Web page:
Imagine your loved one, a parent or other close relative, has been injured or killed while living in a nursing home. Further imagine that the nursing home is liable for the injury, due to negligence on behalf of the staff. In a case like that, medical records for your loved one will be crucial in establishing your case, but how can you get evidence from someone you intend to sue? This is a dilemma many face and, fortunately, there are remedies that make this situation less awkward, including hiring our nursing home abuse and neglect attorneys in Los Angeles.
The Law Compels Nursing Homes to Respond
Federal law dictates how nursing homes conduct business in relation to their patients’ care, so everything must be documented in a particular way. According to these regulations, nursing homes are required to maintain accurate records for each patient, including medical treatments. They must also make that information available to their patients and authorized representatives of the patients upon request.
This might make it seem that obtaining records from a nursing home is a straightforward process, but it can become a complex matter. When a patient becomes disabled or passes away, a number of privacy laws and probate rules can complicate matters, forcing the patient’s family to involve the courts, just to get their hands on the records. When this occurs, the court usually won’t stop with ordering the nursing home to simply produce a copy of the patient’s medical records. The court order may also demand that the nursing home also relinquish letters, memos, photographs, and any other documentation pertaining to that particular patient.
Negligence Cases Further Complicate Matters
In circumstances that may lead to litigation, the family of the patient is urged to obtain the patient’s records as soon as possible. It’s preferable to get a copy of the records, prior to notifying the nursing home of your intent to pursue legal action. Some personal injury lawyers have reported that the copies of records released to the family often differ from those released to the family’s attorney.
In some cases, entries have either been omitted or added, depending on the specific circumstances of the situation. This is usually done to convince the lawyer that the care given was better than that which was actually given. When discrepancies like this are pointed out to nursing home managers, they’re more likely to participate in settlement negotiations.
Getting to that point, however, is a daunting task, especially when faced with the HIPPA privacy regulations. While the rules can seem to aid the nursing facility in delaying the turning over of medical records, the privacy rules also work for the patients and their families. In addition to guaranteeing authorized family members access to medical records, they have the right to physically inspect the nursing home’s full file of records on the particular patient. This means the family has a right to see all information pertaining to the day to day care of the patient in addition to records of medical treatment and care. essentially, the nursing home is required to make every piece of documentation with that patient’s name available to the family.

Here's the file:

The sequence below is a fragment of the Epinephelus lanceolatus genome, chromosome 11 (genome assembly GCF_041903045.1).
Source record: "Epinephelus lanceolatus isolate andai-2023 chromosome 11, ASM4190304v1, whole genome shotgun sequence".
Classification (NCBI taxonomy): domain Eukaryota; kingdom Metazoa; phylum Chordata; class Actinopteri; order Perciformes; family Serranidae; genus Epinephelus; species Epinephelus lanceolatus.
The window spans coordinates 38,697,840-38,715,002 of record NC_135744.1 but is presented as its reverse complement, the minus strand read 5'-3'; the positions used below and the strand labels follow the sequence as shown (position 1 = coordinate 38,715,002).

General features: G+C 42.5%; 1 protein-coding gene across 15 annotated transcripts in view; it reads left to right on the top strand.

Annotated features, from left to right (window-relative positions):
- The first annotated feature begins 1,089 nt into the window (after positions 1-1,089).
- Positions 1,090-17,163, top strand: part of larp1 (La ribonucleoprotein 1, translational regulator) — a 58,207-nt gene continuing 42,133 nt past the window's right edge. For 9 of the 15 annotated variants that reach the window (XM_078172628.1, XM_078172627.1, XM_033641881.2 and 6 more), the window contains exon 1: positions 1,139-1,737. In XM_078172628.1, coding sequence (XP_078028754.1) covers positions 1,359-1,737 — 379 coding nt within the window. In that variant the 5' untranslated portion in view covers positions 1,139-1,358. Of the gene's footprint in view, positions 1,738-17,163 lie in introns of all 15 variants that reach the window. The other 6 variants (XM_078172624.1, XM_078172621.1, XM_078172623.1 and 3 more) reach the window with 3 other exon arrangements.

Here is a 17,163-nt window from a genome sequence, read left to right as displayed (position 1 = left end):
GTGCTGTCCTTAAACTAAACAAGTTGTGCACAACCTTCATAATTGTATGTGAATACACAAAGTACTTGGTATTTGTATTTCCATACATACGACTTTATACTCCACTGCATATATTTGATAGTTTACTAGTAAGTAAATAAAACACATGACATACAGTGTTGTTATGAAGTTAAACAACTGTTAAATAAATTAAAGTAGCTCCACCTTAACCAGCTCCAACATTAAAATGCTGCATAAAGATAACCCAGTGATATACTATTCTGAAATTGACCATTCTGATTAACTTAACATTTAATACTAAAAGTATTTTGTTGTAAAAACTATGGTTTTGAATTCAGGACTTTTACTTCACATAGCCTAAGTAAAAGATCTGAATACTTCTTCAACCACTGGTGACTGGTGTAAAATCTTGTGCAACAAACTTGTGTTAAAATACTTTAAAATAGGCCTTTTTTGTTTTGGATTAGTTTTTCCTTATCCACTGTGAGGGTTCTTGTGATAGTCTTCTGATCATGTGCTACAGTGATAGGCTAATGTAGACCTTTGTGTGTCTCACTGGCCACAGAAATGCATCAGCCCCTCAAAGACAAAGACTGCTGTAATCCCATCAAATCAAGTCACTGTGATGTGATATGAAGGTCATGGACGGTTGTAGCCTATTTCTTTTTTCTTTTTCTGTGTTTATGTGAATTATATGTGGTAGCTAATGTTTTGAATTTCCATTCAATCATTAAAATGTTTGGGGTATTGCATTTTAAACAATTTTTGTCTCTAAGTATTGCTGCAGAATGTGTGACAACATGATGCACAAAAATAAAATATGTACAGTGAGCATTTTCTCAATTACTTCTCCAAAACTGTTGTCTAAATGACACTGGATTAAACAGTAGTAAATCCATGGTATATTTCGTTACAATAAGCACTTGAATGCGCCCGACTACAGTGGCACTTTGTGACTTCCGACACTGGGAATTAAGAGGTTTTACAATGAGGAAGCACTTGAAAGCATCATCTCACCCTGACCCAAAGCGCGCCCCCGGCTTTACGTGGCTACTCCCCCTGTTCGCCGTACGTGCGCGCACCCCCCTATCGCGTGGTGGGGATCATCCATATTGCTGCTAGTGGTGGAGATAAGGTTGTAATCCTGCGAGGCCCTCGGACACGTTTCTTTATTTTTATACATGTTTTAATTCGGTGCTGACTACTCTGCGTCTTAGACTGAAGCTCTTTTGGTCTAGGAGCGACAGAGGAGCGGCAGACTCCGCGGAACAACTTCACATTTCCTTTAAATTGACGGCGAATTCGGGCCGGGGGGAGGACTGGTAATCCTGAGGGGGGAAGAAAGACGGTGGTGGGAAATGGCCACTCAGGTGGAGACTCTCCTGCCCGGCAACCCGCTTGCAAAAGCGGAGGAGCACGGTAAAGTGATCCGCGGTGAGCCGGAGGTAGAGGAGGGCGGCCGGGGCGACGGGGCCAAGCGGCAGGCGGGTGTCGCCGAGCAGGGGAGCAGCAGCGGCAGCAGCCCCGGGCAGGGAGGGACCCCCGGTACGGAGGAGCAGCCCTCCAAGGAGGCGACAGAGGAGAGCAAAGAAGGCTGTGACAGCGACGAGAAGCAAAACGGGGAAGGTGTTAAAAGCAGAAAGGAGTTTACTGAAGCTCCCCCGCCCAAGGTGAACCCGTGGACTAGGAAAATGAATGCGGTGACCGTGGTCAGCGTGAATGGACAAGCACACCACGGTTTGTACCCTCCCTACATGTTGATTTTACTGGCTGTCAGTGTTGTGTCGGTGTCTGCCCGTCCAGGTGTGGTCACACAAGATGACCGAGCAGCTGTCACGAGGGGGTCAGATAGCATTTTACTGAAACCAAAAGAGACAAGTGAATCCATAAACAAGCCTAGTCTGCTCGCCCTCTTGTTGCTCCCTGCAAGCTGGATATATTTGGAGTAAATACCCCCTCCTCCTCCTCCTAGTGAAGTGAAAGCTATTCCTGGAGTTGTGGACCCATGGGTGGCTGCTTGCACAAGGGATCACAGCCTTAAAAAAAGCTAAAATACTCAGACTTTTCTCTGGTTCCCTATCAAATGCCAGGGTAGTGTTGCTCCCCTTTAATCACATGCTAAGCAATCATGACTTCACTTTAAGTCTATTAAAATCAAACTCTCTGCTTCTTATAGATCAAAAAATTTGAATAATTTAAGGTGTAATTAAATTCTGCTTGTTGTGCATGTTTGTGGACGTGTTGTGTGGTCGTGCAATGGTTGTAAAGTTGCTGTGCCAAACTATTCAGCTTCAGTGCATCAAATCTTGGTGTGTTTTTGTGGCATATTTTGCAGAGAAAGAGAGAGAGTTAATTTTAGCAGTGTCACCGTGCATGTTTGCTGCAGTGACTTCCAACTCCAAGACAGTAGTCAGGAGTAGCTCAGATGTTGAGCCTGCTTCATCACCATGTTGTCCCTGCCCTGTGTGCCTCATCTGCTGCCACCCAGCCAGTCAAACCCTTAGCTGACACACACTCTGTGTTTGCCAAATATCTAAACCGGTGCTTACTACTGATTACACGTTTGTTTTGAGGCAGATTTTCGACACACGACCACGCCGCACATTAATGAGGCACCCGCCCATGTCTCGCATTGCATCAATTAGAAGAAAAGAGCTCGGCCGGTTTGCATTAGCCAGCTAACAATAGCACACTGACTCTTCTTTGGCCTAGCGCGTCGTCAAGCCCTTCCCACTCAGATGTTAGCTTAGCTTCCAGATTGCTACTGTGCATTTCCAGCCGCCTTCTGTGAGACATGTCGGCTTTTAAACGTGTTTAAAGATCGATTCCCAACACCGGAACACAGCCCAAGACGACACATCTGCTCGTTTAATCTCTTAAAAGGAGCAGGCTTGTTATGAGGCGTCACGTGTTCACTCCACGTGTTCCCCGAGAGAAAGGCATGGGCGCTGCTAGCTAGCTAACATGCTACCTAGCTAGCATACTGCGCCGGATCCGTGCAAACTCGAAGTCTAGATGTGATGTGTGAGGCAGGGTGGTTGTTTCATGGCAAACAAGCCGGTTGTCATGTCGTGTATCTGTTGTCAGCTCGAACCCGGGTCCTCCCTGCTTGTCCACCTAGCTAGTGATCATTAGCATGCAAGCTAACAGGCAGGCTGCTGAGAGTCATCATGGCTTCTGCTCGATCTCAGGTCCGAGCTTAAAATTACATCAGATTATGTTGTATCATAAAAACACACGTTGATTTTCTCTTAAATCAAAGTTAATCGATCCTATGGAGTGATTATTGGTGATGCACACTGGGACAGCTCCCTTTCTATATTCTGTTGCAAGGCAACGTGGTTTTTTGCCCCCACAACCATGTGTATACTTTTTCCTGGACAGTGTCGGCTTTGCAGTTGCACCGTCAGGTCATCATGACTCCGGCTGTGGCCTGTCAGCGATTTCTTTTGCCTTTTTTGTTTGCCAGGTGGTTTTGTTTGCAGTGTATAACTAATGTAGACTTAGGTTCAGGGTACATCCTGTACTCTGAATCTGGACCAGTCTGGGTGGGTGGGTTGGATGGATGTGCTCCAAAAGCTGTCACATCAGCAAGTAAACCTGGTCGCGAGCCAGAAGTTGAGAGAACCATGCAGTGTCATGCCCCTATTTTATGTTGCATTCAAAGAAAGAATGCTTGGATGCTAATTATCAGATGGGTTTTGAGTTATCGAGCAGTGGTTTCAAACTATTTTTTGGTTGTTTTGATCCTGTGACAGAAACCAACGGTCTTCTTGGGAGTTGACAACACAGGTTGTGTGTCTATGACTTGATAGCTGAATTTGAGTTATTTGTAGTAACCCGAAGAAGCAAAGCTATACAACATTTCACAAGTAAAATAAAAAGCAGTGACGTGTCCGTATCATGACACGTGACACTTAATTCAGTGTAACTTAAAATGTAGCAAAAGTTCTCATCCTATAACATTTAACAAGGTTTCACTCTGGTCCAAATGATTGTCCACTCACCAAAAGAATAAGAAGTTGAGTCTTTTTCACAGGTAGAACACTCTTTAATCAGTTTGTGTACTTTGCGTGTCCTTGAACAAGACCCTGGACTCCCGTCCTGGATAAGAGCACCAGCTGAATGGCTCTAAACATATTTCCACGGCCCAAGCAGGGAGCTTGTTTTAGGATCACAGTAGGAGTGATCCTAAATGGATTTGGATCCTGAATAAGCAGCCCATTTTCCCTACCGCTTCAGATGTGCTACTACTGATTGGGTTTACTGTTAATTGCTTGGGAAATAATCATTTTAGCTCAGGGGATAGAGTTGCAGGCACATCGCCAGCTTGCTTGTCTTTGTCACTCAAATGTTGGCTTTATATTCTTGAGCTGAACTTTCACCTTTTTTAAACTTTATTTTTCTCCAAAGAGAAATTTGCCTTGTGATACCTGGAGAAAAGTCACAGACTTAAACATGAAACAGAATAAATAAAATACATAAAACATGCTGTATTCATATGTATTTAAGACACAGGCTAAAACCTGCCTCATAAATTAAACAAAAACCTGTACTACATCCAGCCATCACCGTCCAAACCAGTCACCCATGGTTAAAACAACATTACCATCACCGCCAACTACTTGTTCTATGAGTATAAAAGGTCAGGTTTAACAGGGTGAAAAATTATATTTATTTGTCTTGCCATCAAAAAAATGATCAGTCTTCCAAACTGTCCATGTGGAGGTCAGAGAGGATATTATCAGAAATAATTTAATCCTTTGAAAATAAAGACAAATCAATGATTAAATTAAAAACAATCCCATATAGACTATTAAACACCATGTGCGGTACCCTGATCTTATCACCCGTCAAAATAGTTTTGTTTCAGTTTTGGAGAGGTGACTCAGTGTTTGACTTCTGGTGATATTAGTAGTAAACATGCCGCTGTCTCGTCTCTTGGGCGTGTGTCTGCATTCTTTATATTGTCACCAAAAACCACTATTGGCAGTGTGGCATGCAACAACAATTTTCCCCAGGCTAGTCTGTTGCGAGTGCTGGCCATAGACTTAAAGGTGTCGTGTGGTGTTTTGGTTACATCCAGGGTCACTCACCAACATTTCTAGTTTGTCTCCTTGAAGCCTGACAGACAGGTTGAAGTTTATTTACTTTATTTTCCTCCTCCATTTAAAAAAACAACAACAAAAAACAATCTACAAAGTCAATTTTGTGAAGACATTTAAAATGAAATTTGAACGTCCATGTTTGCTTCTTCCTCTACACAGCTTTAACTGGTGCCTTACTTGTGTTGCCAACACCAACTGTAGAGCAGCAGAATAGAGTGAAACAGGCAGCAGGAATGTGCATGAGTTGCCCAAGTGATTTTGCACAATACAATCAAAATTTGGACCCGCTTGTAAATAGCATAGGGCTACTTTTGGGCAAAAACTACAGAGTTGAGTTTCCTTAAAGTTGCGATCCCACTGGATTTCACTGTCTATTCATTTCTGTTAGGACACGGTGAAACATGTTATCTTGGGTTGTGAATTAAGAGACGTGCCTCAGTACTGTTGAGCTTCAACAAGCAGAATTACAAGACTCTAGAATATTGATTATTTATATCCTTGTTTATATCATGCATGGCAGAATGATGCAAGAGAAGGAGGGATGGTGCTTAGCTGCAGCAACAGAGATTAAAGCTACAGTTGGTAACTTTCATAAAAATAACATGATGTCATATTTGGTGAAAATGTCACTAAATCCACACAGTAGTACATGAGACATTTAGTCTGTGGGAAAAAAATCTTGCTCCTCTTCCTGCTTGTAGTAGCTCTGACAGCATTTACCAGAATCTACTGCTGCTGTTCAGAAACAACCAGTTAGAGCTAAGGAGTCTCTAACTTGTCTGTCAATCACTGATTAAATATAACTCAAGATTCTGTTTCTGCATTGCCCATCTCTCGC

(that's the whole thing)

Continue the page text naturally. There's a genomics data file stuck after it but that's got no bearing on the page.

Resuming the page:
Regarding the request of patient records, there are a number of suggestions that authorized representatives should follow. These tips should be adhered to, regardless of the reason for requesting the patient’s files. Following these suggestions will make it easier to maintain documentation on your requests for the records, as well as maintaining an accurate record of your loved one’s situation in the facility.
First, it’s advised that the nursing home staff not be told the reason for the records request. You’re under no obligation to explain your motives.
Keep a copy of all records requests and submit each request via U.S. mail with a return receipt. Other methods may be used, as long as there is a record of the facility accepting the records request.
Again, it’s stressed that you should request the records as soon as possible. The first time you suspect you may have a need for them would be the best time to request the records.
Your status as an authorized representative of the patient is established on the contract with the facility. Keep a copy of that as proof and store it along with your record requests.
Finally, always request a complete copy of the patient’s records and ensure that you have received everything.